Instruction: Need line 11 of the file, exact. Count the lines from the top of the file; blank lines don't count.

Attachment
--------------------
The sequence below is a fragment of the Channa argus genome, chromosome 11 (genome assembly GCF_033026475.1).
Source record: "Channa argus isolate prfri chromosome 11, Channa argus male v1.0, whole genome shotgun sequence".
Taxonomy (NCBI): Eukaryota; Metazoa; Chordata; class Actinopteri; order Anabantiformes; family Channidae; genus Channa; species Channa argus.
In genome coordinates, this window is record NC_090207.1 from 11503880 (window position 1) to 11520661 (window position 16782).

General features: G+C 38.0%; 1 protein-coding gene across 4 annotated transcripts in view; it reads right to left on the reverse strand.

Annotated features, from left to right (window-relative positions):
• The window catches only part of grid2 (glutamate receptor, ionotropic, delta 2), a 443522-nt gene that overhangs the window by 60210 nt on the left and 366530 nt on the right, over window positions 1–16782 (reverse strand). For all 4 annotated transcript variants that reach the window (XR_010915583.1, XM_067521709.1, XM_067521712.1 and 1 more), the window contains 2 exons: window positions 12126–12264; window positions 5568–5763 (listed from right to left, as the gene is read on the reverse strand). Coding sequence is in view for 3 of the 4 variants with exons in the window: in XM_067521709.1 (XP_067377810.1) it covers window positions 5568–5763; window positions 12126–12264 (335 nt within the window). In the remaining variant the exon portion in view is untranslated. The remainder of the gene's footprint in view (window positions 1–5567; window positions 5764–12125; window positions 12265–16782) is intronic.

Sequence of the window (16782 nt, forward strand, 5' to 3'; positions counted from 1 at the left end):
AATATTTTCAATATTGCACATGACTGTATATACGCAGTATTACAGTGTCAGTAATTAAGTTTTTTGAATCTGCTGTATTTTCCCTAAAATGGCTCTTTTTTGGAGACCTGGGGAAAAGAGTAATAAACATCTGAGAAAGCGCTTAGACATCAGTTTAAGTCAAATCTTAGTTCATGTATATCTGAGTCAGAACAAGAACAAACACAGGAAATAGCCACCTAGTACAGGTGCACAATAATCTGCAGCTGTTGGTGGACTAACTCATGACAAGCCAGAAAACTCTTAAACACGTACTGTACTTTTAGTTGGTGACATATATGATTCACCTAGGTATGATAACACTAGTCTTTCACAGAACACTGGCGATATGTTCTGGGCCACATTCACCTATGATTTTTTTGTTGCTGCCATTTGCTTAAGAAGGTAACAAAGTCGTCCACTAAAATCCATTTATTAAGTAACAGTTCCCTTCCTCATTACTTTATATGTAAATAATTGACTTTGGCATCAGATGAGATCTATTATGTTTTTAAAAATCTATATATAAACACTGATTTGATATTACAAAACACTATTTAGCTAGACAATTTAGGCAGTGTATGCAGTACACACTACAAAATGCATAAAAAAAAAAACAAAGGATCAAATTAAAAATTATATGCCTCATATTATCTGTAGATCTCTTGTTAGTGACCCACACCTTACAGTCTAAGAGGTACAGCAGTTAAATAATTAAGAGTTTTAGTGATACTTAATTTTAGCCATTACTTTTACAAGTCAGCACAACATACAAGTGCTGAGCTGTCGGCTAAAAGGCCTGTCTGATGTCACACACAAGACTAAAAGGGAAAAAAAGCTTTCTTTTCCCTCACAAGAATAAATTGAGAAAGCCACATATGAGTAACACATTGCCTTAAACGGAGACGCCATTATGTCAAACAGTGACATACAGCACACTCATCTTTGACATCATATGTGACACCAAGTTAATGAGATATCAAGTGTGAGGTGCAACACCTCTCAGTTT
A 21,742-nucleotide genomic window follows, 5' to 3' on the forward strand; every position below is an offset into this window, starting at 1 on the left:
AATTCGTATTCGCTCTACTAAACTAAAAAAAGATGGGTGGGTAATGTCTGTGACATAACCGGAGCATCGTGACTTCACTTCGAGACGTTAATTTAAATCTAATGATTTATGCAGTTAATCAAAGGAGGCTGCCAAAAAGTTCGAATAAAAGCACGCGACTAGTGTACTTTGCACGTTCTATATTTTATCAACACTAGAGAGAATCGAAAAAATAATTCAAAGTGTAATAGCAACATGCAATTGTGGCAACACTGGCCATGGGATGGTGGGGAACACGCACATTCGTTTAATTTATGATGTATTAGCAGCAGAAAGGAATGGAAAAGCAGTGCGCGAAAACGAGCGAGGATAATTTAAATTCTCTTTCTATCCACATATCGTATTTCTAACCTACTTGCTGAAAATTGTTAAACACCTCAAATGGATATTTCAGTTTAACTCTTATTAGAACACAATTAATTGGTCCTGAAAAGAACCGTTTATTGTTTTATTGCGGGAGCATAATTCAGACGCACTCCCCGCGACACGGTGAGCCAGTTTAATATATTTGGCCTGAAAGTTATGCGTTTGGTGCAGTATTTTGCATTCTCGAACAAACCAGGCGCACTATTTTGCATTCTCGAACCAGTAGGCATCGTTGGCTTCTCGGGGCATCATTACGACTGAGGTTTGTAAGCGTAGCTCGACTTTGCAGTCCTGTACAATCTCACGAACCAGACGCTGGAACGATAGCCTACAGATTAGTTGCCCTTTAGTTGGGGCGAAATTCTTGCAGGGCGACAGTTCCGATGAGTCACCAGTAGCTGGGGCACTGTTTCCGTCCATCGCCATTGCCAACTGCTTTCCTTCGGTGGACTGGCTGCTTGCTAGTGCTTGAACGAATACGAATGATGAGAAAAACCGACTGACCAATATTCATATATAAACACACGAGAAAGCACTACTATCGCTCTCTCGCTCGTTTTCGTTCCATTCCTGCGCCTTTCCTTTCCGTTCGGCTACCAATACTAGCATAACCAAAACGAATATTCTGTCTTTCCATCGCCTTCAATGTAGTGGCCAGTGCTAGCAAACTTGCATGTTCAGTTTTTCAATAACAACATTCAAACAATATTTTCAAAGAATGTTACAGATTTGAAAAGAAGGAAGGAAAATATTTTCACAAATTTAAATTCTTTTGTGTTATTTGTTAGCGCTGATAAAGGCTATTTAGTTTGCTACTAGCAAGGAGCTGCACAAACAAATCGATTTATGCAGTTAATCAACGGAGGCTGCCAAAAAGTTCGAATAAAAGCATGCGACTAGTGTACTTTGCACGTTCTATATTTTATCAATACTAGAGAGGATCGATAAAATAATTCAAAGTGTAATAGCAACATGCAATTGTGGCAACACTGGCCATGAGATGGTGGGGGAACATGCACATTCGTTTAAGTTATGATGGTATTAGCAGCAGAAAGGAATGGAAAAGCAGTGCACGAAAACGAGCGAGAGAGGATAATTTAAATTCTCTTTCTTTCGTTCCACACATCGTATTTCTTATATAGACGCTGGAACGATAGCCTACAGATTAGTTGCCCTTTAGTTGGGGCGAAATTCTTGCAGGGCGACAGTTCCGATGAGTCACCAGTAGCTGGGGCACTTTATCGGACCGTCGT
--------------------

AATTCGTATTCGCTCTACTAAACTAAAAAAAGATGGGTGGGTAATGTCTGTGACATAACCGGAGCATCGTGACTTCACTTCGAGACGTTAATTTAAATCTAATGATTTATGCAGTTAATCAAAGGAGGCTGCCAAAAAGTTCGAATAAAAGCACGCGACTAGTGTACTTTGCACGTTCTATATTTTATCAACACTAGAGAGAATCGAAAAAATAATTCAAAGTGTAATAGCAACATGCAATTGTGGCAACACTGGCCATGGGATGGTGGGGAACACGCACATTCGTTTAATTTATGATGTATTAGCAGCAGAAAGGAATGGAAAAGCAGTGCGCGAAAACGAGCGAGGATAATTTAAATTCTCTTTCTATCCACATATCGTATTTCTAACCTACTTGCTGAAAATTGTTAAACACCTCAAATGGATATTTCAGTTTAACTCTTATTAGAACACAATTAATTGGTCCTGAAAAGAACCGTTTATTGTTTTATTGCGGGAGCATAATTCAGACGCACTCCCCGCGACACGGTGAGCCAGTTTAATATATTTGGCCTGAAAGTTATGCGTTTGGTGCAGTATTTTGCATTCTCGAACAAACCAGGCGCACTATTTTGCATTCTCGAACCAGTAGGCATCGTTGGCTTCTCGGGGCATCATTACGACTGAGGTTTGTAAGCGTAGCTCGACTTTGCAGTCCTGTACAATCTCACGAACCAGACGCTGGAACGATAGCCTACAGATTAGTTGCCCTTTAGTTGGGGCGAAATTCTTGCAGGGCGACAGTTCCGATGAGTCACCAGTAGCTGGGGCACTGTTTCCGTCCATCGCCATTGCCAACTGCTTTCCTTCGGTGGACTGGCTGCTTGCTAGTGCTTGAACGAATACGAATGATGAGAAAAACCGACTGACCAATATTCATATATAAACACACGAGAAAGCACTACTATCGCTCTCTCGCTCGTTTTCGTTCCATTCCTGCGCCTTTCCTTTCCGTTCGGCTACCAATACTAGCATAACCAAAACGAATATTCTGTCTTTCCATCGCCTTCAATGTAGTGGCCAGTGCTAGCAAACTTGCATGTTCAGTTTTTCAATAACAACATTCAAACAATATTTTCAAAGAATGTTACAGATTTGAAAAGAAGGAAGGAAAATATTTTCACAAATTTAAATTCTTTTGTGTTATTTGTTAGCGCTGATAAAGGCTATTTAGTTTGCTACTAGCAAGGAGCTGCACAAACAAATCGATTTATGCAGTTAATCAACGGAGGCTGCCAAAAAGTTCGAATAAAAGCATGCGACTAGTGTACTTTGCACGTTCTATATTTTATCAATACTAGAGAGGATCGATAAAATAATTCAAAGTGTAATAGCAACATGCAATTGTGGCAACACTGGCCATGAGATGGTGGGGGAACATGCACATTCGTTTAAGTTATGATGGTATTAGCAGCAGAAAGGAATGGAAAAGCAGTGCACGAAAACGAGCGAGAGAGGATAATTTAAATTCTCTTTCTTTCGTTCCACACATCGTATTTCTTATATAGACGCTGGAACGATAGCCTACAGATTAGTTGCCCTTTAGTTGGGGCGAAATTCTTGCAGGGCGACAGTTCCGATGAGTCACCAGTAGCTGGGGCACTTTATCGGACCGTCGT